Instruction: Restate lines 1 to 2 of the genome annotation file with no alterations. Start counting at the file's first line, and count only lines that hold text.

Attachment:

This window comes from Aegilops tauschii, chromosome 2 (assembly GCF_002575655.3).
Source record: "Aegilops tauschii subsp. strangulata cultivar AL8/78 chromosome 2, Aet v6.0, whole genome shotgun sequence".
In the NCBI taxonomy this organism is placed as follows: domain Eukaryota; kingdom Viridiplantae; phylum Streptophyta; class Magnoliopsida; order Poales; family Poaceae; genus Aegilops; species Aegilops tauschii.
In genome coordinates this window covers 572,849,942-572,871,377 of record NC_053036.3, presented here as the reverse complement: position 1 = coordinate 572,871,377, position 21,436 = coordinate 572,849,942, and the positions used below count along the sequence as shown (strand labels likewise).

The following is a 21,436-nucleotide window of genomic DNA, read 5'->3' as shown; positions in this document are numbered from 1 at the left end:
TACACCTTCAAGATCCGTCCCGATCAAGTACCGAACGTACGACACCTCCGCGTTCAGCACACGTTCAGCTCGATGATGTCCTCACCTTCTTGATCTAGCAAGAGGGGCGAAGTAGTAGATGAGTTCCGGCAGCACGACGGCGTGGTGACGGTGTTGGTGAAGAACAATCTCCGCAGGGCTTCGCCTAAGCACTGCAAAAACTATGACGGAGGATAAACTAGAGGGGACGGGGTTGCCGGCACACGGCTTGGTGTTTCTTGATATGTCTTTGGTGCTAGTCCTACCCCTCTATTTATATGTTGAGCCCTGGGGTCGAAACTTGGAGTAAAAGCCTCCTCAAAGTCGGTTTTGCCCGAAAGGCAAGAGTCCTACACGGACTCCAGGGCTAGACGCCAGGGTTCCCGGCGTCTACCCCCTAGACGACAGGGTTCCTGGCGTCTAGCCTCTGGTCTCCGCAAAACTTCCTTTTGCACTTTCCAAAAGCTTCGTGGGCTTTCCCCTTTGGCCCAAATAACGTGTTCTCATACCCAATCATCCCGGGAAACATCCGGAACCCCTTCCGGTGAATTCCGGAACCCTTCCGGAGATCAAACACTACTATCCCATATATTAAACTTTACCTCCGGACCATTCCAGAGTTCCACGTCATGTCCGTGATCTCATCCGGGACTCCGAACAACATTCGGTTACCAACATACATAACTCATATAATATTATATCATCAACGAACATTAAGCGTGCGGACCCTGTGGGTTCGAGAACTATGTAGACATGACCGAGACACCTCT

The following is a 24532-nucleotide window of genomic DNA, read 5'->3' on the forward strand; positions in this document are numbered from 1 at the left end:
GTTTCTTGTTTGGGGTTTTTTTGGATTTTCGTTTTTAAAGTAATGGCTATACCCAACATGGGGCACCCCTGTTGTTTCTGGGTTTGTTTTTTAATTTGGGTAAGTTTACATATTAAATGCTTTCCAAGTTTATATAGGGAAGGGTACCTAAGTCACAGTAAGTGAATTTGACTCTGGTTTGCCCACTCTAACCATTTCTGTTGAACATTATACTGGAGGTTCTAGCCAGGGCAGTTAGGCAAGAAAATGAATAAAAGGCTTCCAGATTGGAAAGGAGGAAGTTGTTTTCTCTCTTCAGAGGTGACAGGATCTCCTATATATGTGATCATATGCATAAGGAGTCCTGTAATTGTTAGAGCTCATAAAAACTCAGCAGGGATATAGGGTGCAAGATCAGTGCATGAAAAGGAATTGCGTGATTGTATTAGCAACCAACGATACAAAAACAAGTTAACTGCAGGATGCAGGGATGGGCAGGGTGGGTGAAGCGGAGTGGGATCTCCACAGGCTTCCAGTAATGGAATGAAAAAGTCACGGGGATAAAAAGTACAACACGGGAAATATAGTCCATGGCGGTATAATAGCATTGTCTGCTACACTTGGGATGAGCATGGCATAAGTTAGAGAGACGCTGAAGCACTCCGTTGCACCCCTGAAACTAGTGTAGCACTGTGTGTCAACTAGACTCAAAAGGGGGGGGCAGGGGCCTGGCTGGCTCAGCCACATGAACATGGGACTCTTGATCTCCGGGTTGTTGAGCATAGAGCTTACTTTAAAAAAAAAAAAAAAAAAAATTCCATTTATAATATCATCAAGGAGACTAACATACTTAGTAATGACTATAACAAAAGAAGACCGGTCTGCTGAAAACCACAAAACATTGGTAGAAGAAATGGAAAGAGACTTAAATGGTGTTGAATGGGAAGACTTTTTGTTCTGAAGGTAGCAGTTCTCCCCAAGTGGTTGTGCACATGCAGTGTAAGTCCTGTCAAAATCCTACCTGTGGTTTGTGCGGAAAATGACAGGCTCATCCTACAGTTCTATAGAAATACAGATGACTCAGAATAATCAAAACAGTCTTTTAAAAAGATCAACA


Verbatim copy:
This window comes from Aegilops tauschii, chromosome 2 (assembly GCF_002575655.3).
Source record: "Aegilops tauschii subsp. strangulata cultivar AL8/78 chromosome 2, Aet v6.0, whole genome shotgun sequence".